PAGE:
While stalled underground on a NYC subway several weeks ago, on my phone I started writing a post entitled "Final Cut Pro X is a Brilliant Rethink of the NLE, but I’m Switching to Adobe. Here’s Why." (It's not because Adobe is offering 50% off, though that helps). The train delay turned out to be of a briefer variety than expected, and so I never finished the post -- and since then hundreds of bloggers have talked ad nauseum about FCP X and I haven't felt a need to add another voice to the mix. However, this presentation by Evan Schechtman at NYC's Apple shop Tekserve is the best overview/history/contextualizing of the FCP X situation I've seen (and not just its past, but its future):
Sorry about the audio only coming from one speaker -- nothing I can do about that from here!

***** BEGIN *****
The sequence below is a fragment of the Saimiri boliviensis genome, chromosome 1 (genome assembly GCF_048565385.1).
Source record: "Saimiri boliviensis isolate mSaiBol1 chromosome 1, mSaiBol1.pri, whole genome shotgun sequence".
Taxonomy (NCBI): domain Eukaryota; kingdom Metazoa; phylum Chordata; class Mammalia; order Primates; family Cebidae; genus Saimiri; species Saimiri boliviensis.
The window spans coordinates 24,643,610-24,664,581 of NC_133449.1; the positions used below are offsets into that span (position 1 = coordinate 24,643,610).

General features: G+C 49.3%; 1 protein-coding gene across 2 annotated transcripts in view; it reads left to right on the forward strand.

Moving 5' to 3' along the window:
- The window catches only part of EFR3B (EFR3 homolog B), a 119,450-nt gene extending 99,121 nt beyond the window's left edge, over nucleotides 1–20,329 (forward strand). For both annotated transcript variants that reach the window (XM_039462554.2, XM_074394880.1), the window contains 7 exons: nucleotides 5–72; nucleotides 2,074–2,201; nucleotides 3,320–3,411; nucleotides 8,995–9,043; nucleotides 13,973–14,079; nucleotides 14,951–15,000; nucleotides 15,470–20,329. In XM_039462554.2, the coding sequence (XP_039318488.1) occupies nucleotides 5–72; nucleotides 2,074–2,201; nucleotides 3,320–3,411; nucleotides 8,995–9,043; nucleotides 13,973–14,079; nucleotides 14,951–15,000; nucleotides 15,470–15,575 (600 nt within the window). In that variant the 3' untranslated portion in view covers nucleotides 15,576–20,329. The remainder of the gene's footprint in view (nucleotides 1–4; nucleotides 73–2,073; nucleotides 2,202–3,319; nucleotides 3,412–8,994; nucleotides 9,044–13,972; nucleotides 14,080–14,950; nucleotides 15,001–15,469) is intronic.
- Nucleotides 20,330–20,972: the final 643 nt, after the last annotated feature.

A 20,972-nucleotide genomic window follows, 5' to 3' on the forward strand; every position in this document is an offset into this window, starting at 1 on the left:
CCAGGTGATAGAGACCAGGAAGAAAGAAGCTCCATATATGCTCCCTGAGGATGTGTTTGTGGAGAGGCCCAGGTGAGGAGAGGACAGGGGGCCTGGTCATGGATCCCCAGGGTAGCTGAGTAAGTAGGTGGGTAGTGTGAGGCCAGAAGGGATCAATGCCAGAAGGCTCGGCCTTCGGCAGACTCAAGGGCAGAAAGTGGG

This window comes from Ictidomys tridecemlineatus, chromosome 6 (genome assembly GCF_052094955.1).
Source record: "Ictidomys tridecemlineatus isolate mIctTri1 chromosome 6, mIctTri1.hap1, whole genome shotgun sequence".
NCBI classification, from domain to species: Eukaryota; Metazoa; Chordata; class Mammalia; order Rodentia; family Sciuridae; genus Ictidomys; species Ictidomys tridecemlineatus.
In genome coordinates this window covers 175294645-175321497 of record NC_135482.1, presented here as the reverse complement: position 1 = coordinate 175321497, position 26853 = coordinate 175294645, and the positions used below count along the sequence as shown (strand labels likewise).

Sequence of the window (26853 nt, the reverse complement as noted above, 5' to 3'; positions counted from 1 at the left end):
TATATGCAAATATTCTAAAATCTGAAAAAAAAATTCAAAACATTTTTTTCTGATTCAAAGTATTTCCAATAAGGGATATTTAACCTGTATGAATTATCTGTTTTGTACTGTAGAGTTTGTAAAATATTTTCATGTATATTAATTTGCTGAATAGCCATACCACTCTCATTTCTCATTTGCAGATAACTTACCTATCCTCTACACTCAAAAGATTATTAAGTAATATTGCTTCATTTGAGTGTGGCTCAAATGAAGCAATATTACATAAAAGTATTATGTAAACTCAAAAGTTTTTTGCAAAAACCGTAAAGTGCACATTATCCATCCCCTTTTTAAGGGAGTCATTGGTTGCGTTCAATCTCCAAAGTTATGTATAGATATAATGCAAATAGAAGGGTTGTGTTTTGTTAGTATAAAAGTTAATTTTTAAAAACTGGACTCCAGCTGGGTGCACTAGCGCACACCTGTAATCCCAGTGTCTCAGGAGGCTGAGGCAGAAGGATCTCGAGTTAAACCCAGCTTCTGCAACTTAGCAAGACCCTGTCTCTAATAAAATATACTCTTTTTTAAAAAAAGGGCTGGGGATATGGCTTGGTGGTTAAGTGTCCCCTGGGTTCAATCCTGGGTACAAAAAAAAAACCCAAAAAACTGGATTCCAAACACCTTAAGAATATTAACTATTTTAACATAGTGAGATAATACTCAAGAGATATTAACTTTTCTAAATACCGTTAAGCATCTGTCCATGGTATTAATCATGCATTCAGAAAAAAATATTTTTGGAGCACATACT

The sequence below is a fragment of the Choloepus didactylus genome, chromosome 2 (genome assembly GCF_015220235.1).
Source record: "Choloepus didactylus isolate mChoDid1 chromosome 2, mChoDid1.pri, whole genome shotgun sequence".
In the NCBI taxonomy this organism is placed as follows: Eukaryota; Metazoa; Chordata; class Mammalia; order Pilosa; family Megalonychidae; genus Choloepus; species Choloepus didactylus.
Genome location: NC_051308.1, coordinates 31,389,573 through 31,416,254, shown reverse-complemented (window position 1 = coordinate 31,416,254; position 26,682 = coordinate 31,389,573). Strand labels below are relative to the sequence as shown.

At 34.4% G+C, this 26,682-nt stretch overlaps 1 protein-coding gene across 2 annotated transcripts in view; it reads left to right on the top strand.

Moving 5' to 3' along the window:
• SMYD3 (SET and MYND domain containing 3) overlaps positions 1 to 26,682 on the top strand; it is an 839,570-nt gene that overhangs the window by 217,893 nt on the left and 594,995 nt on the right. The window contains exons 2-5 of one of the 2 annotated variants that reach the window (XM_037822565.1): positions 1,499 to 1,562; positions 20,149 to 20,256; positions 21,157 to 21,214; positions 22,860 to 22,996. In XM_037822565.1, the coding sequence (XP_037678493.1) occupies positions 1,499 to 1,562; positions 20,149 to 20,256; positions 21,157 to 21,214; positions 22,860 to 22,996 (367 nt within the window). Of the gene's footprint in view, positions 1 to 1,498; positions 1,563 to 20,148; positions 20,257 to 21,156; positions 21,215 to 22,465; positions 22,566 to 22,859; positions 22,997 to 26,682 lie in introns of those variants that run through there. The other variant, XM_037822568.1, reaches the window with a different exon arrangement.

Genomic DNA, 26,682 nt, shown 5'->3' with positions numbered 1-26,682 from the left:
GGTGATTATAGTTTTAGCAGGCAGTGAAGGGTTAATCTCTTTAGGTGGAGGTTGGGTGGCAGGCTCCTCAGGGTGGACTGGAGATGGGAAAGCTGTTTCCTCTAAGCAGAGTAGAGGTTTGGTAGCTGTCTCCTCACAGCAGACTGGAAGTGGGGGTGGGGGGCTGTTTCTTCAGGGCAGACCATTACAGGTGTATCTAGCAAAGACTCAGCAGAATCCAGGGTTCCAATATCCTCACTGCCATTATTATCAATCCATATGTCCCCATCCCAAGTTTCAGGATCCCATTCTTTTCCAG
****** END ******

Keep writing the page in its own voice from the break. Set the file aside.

And yes -- I did use the word "brilliant" to describe FCP X. Brilliant, but obviously incomplete. Without going too much into it, I'll just say this: if I were a film student or someone just getting started, I'd definitely learn Apple's much-maligned new NLE. Perhaps not to the exclusion of everything else, but FCP X is a very efficient chop shop, and some of its new features -- auditions, for example, as demonstrated by Evan above -- make you a better editor. However, I'm a multihyphenate who already knows Premiere Pro, After Effects, Photoshop, and Audition (and it's worth noting again, since Adobe is keen on capitalizing on disenfranchised Final Cut Pro editors: all of these are available for 50% off as part of Production Premium). I'm locked-in, and for where I am in my multihyphenate career (meaning: I'm not a full-time editor), it doesn't make sense learn a new NLE. Maybe if that NLE started playing well with other programs like After Effects, I'd revisit that line of thinking, though...